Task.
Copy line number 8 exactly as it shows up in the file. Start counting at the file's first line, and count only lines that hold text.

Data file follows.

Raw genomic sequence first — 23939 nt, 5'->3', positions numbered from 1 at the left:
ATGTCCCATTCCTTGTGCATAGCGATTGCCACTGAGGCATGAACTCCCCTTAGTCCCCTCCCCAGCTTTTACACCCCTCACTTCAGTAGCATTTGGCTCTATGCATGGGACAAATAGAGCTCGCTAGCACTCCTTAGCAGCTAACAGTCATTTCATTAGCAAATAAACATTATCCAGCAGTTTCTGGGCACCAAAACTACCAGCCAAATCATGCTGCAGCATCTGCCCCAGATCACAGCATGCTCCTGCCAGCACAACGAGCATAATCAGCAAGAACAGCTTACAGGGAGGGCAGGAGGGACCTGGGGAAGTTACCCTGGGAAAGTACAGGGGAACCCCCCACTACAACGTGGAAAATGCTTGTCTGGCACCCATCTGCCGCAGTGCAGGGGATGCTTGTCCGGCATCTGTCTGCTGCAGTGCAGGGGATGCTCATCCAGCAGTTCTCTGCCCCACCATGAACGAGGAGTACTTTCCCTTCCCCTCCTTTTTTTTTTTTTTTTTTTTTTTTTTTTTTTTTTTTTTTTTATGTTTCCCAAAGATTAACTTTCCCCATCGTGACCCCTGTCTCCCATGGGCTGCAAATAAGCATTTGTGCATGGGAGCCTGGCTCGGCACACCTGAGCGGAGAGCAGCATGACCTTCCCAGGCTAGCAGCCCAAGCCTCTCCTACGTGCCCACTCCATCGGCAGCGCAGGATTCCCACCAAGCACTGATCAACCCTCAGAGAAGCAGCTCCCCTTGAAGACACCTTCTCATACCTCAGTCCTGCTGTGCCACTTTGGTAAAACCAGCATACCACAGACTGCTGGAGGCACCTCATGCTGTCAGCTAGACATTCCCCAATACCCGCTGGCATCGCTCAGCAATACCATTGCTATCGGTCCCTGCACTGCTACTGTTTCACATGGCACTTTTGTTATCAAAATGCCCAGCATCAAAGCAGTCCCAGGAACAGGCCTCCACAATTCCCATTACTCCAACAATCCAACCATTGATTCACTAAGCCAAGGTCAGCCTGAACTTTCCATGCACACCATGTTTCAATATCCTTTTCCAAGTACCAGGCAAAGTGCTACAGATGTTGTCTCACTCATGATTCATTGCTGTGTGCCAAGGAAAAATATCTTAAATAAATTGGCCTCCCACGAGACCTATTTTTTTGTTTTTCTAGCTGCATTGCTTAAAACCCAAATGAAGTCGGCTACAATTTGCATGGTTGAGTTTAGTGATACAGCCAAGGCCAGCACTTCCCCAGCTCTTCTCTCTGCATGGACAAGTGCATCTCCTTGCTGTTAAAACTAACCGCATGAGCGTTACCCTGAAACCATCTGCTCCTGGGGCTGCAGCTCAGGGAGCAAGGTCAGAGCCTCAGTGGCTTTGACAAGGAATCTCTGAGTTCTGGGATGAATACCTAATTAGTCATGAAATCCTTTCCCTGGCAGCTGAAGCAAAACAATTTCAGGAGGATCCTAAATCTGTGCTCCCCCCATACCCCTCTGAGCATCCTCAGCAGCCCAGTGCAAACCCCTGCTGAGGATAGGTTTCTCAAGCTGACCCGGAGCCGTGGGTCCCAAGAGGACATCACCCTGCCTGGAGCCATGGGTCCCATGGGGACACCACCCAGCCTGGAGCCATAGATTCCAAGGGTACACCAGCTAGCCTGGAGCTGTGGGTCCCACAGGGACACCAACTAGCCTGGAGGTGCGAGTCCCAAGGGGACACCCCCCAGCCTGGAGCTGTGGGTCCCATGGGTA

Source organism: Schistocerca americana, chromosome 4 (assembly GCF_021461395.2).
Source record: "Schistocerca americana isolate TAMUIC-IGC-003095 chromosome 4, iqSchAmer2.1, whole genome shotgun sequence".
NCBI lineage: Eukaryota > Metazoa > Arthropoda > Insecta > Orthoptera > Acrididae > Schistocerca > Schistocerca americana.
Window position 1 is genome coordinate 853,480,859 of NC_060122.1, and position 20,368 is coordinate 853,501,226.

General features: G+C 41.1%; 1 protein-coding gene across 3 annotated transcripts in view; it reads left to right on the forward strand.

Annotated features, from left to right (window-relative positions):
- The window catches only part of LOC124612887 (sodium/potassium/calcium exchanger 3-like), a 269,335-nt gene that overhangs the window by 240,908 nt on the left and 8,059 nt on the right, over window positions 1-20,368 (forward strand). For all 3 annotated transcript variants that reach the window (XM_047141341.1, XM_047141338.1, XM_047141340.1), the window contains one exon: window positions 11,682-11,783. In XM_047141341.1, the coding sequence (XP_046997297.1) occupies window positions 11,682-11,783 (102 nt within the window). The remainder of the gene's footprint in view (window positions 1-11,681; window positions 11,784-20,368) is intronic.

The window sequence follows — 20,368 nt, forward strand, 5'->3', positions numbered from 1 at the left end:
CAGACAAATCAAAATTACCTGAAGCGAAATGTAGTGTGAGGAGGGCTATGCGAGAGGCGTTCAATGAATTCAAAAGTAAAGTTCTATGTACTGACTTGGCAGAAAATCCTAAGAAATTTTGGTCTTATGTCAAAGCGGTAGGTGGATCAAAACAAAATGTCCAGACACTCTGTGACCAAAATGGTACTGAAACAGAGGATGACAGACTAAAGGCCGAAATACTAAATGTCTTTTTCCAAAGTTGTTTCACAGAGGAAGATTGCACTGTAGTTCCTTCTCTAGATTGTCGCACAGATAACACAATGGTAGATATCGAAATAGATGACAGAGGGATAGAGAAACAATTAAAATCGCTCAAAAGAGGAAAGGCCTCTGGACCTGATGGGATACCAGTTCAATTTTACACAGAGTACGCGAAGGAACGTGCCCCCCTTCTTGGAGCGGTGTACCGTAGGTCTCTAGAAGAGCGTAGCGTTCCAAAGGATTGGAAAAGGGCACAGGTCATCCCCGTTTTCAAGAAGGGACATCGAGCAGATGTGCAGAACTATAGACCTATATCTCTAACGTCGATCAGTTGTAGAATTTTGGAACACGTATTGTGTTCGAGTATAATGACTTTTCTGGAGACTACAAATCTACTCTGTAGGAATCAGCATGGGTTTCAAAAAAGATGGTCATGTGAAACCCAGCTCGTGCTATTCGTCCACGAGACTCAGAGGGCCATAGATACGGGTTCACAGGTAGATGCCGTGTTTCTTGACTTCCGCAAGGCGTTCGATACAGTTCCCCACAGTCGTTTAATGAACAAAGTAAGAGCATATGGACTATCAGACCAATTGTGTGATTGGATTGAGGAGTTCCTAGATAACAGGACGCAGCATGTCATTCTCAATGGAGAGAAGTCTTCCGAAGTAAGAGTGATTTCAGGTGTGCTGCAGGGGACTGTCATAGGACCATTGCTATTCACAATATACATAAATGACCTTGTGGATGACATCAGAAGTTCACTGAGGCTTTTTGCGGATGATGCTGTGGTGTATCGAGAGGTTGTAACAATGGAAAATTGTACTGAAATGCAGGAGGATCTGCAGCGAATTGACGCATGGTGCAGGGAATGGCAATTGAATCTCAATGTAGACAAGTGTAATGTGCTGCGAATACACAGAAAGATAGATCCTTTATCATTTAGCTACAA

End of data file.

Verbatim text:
Annotated features, from left to right (window-relative positions):